Hiring The Right Boss

  • Author
    Lori Ressor
  • Categories

In the book Beginning Your Journey, Schneider and Bailey (2009) wrote a chapter about supervision, including the suggestion that supervision is a two-way street. Like any relationship, we all have different styles, expectations, wants, and needs. We also know that some student affairs staff members excel in their supervision skills while others should not be in this role. Most graduate students and new professionals feel tremendous pressure to find their first professional job and may spend all of their time selling their skills and abilities to potential future employers. This article encourages job seekers to do some self-reflection and preparation to ensure their first job is a good match for both the future employer and prospective employee.

Defining a Good Boss

So what makes a “good boss”? A number of articles, books, and resources are available to help us learn how to be a good boss as well as how to evaluate whether one is effective or not. Robert Sutton, author of Good Boss, Bad Boss and The No Asshole Rule, asked this question: “Would your employees - if given the choice - ever want to work for you again?” (Sutton, 2012). While most of us as supervisors probably know we would not get a positive response from every employee we have supervised, we hope the majority would say "yes".

Most positive traits of effective supervisors are obvious, and Douglas (2013) cited a few worth repeating: 1) sets clear expectations, 2) gives feedback, 3) recognizes efforts, 4) is inclusive, and 5) is open and truthful. Good communication skills, integrity, and being an effective listener are also components. Leaders or supervisors often lack self-awareness, a key attribute for success (Carry, 2014; Goldsmith, 2007; Sutton, 2012). Leaders must be open to feedback and have a desire to improve. Goldsmith (2007) highlighted common work habits that successful leaders need to break in order to be even more successful.

Job seekers should try to read about what makes an effective supervisor and see what resonates with their personal style and needs. Speaking of needs, are you aware of what your needs are as an employee? If you have not taken a personality or leadership test, like the Myers-Briggs Type Inventory or StrengthsQuest, now would be a good time to do so. Knowing your strengths, preferences, and challenges will help you articulate the type of employee you are as well as help you determine the type of supervisor best suited for supporting and challenging you to grow and learn.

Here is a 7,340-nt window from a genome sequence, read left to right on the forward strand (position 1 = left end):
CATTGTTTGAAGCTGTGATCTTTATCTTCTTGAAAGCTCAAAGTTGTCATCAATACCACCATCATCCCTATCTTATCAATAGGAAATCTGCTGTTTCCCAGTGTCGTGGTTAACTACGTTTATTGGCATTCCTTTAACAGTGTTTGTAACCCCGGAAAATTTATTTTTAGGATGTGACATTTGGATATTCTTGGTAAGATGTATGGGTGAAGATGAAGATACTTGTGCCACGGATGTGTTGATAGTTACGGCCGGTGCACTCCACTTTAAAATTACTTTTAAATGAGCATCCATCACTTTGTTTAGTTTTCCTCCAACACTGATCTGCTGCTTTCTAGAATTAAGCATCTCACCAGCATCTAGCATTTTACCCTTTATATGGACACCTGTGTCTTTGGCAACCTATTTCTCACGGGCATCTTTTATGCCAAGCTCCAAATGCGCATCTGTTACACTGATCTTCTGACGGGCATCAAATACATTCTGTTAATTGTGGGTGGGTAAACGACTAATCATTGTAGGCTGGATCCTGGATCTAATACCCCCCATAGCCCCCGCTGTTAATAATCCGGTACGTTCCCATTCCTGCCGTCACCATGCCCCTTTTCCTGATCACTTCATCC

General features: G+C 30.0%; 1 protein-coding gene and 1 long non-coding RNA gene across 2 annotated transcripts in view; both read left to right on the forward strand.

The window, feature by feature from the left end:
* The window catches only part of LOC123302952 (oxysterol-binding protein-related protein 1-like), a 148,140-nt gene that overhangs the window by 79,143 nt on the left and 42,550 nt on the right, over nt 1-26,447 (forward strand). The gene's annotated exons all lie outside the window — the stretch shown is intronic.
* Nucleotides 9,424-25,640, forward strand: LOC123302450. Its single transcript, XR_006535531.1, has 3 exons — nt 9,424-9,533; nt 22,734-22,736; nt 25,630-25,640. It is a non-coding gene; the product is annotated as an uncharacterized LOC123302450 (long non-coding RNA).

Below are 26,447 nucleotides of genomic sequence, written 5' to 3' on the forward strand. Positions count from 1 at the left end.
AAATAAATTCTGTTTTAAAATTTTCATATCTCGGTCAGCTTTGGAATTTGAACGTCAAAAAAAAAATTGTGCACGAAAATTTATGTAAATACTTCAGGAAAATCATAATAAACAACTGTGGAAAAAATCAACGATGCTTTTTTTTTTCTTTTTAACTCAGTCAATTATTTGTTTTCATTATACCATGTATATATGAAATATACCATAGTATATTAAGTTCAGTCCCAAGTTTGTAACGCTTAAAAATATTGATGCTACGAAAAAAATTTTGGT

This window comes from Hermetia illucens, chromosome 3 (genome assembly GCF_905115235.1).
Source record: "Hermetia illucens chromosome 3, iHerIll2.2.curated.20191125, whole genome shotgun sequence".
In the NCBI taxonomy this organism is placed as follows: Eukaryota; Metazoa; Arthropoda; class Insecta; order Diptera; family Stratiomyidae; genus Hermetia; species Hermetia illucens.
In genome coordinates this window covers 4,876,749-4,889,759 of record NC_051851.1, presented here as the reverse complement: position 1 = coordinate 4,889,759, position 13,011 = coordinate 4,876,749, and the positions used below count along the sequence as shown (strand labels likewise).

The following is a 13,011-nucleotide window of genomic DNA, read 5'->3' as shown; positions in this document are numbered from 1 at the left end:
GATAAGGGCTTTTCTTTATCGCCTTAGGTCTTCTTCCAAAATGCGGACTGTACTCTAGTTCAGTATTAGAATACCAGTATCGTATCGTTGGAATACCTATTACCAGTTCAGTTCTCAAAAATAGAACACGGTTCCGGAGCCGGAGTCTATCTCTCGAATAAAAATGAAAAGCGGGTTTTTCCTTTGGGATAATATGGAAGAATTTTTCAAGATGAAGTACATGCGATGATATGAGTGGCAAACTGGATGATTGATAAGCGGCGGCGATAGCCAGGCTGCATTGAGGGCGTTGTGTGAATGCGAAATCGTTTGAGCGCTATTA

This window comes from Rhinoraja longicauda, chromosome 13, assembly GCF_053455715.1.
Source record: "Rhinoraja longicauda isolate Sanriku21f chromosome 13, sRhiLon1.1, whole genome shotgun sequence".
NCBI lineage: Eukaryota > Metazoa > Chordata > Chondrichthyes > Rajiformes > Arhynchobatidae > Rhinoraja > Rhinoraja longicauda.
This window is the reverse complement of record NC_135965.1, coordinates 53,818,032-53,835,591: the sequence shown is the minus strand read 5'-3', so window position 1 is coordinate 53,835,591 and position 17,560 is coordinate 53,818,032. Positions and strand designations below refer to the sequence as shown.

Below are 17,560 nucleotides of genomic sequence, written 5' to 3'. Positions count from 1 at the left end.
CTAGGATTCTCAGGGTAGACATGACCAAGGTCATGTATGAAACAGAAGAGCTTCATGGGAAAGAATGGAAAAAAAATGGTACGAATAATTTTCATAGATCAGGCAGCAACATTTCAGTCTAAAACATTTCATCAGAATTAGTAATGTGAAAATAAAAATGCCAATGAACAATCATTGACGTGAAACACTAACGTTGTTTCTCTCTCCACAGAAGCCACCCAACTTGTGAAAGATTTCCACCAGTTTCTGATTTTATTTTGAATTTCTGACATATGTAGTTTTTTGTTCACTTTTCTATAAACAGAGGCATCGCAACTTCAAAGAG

We developed questions to which a mid-level professional (John Bulcock, Assistant Director for Greek Life & Off-Campus Housing at Minnesota State University, Mankato) and new professional (Rachel Burchfield, Program Counselor for the School of Health Professions at the University of Alabama at Birmingham) would respond in order to provide real perspectives from student affairs professionals in the field. We also provided some reflection questions for you - as the reader - to ponder as you prepare to “hire the right boss.”

It is important for new professionals to reflect on characteristics that they are looking for in a supervisor. How should graduate students and new professionals do this? What should they think about?

John: I think it is important to acknowledge that, when searching for a first job or a job early in one’s career, there can be so much pressure to finally land a job—period—that even stopping to think about the relationship with a potential supervisor is not something new professionals or graduate students may find time to do or find important. I will be honest and own the fact that early on [thinking about the potential supervisory relationship] was not something I focused on. Even though we covered it in the capstone class for my master’s program, and even though I had been out working for 4 years before going back to graduate school, I didn’t think too much about the potential relationship. I wanted to make sure that I landed something and had somewhere to go when graduation came around. As a matter of fact, I knew during the interview process for my first post-graduate school job that the person who would be my initial supervisor was in an interim role. There would be a national search commencing shortly after I was hired to fill the other position, and the person who was in it at the time may or may not continue.